Mealtime manner

  1. It’s Taco Tuesday!
  2. Taco Tuesday special report:
  3. Back in the day, I was a racehorse.
  4. To graze, or not to graze: that is the question
  5. It’s a miracle, I tell you, a miracle!
  6. The fine art of accepting treats from your human
  7. They called me the Cat Burglar
  8. Overall, the food here is very good.
  9. Inquiring minds want to know
  10. Housekeeping
  11. The new guy moves in
  12. Happy Vaccination Day
  13. Malfunctioning fly sheet edition
  14. The great escape
  15. Dog Days of Summer
  16. Down and Dirty
  17. The Quiet One
  18. Forest Monsters
  19. When the Farrier Comes
  20. Mealtime manner
  21. Happy Hour
  22. A day in the life.
  23. The Walking Wounded
  24. Friends
  25. Ginger the racing pony
  26. Those Dangerous Cows and the Gate
  27. Drunken sailor and the pregnant lady
  28. How to eat hay 101
  29. Fly-free at last
  30. Body Work Edition
  31. Rainy days and dry stalls
  32. The dream galloping edition!
  33. Where did Mocha go?

You learn a lot about your barn mates at mealtime. I, of course, am a gentleman at all times (well, unless I have a Taco moment and then I get a little cray cray, but that doesn’t happen much at feed time).

In the morning I wait patiently at the stall door for breakfast. Of course, I look eager and when the Short One walks by, I do that sexy low whicker that drives the girls crazy. I am polite and eat my meal slowly and quietly like my momma taught me as a foal.

Mocha, my next-stall neighbor (who has the strangest whinny I have ever heard come out of an equine in my life), is a lot more vocal. He begins yelling, yes, YELLING for breakfast before the Short One even comes out of the house in the morning, and then when he sees her walking across the yard he yells even louder. It is just… well, a little embarrassing. He had a rough start in life, so I try to be understanding.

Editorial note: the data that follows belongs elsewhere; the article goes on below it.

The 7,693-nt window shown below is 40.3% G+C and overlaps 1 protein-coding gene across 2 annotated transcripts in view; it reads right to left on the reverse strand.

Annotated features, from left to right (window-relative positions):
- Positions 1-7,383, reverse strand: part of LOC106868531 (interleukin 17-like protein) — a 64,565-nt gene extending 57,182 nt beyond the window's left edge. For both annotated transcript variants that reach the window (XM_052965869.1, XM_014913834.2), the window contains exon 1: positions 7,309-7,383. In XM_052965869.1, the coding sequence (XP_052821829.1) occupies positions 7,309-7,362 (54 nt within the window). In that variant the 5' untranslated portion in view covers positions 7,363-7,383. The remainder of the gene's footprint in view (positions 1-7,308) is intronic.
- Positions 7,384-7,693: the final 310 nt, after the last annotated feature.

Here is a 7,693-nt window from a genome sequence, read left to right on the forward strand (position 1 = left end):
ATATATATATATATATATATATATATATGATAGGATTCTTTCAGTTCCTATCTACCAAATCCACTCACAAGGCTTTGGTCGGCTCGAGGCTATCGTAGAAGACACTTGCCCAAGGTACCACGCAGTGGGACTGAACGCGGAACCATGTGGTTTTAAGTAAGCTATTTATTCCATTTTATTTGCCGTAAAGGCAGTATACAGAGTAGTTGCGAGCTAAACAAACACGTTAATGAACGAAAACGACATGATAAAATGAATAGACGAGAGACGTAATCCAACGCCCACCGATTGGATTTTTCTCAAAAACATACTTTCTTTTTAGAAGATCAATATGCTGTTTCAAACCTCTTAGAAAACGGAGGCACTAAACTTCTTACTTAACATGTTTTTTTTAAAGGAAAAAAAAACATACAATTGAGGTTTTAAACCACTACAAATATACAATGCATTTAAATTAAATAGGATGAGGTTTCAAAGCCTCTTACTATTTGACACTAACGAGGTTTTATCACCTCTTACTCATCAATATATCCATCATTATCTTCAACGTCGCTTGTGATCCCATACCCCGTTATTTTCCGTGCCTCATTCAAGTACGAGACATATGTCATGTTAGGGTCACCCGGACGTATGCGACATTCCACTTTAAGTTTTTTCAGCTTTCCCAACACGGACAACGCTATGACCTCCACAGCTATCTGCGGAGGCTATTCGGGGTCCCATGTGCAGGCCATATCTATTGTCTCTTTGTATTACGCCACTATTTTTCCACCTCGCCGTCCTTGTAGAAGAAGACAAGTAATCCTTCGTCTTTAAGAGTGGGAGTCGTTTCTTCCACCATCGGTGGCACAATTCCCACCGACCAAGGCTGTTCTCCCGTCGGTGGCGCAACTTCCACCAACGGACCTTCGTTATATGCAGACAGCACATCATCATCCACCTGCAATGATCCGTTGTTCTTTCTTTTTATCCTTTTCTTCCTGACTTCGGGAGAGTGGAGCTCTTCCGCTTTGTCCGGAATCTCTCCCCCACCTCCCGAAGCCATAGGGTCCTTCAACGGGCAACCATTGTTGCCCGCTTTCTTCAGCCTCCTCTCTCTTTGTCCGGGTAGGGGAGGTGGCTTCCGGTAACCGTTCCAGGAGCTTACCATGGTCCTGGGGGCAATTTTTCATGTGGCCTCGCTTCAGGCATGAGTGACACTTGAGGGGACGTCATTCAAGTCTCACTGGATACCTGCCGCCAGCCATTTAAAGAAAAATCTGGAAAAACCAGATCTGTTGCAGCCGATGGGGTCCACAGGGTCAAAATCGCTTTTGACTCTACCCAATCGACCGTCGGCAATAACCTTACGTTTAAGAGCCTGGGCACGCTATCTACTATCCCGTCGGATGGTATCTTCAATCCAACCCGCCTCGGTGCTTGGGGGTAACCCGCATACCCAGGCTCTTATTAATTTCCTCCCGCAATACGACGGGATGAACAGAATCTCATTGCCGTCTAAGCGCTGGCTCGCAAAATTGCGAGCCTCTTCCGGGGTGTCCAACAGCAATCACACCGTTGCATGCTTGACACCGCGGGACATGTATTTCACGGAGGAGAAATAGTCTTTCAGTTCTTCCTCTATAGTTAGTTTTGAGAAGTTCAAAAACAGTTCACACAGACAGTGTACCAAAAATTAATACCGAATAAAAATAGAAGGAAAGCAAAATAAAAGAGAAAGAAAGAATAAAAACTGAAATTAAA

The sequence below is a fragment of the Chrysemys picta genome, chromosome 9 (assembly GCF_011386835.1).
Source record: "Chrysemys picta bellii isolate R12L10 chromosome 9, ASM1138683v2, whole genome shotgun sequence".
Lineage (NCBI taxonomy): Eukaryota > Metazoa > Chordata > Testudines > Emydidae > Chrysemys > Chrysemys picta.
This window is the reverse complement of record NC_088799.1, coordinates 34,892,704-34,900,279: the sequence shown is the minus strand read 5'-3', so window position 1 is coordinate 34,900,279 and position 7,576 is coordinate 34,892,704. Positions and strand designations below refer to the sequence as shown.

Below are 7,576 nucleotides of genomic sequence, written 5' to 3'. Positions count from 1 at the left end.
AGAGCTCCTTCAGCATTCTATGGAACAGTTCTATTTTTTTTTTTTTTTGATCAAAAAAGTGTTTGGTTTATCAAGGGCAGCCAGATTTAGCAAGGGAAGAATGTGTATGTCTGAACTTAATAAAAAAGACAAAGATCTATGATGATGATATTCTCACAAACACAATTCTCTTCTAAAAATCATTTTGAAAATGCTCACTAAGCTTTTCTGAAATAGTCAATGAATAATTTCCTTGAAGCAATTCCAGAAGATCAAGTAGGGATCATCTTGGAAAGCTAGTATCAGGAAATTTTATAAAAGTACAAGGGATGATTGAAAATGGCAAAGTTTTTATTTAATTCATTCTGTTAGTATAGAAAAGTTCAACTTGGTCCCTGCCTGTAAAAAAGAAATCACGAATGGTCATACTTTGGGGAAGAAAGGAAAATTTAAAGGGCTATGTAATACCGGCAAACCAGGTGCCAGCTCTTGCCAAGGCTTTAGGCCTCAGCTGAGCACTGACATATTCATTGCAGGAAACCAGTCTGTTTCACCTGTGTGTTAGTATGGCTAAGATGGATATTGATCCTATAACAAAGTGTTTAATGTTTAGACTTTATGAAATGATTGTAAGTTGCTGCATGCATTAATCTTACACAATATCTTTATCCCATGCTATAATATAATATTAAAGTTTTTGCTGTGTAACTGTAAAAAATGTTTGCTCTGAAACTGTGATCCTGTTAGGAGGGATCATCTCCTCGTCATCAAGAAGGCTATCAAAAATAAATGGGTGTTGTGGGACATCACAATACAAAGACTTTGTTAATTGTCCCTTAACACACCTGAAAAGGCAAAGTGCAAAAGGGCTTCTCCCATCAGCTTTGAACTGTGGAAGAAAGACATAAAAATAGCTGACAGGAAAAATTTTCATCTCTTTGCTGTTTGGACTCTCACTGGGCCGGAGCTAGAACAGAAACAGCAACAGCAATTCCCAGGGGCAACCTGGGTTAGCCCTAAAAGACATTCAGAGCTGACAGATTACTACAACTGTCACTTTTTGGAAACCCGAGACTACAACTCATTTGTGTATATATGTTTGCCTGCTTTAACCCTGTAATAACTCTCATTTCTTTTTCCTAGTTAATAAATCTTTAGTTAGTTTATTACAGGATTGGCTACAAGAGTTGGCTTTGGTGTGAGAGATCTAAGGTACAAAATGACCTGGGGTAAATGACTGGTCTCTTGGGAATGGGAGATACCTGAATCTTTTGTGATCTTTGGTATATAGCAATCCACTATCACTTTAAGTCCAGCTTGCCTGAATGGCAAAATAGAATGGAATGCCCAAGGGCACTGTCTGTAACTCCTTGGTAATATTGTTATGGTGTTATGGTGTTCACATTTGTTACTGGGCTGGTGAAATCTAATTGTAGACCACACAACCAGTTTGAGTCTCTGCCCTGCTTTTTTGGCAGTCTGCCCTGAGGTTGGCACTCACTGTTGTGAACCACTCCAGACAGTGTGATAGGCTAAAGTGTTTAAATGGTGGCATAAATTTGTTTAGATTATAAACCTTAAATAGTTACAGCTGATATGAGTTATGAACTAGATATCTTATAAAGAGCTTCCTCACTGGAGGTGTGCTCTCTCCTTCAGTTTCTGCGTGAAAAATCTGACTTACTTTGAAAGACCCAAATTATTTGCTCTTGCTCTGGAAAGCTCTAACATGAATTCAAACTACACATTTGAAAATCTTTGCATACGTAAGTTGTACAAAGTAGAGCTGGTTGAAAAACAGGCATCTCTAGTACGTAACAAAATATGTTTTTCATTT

Then there is my good friend Oreo. He calls when he sees the Short One heading over from the house too, but it is more like a “good morning” greeting. He is a happy-go-lucky kind of guy around the barn. He does tend to get a little more frantic when he sees his grain bucket being carried down the barn aisle, and then his voice gets really high and he starts walking in circles around in his stall and tossing his head impatiently. He loves to eat, and let me tell you, you can hear him slurping all the way down on my end of the barn.

Ginger is much more reserved. She has a very low sexy voice. She doesn’t say a word until her food is almost to her stall door, but she does her best to dig a hole in the floor with her tiny hoof while she is waiting. She doesn’t get far, what with the rubber mats on the floor, but she gives it her best effort. She is another “fast eater.” Nothing lasts long if it is within Ginger’s reach. I have to share hay with her at night and it is like, “Geez, woman, slow down and enjoy it.” She just gobbles faster.

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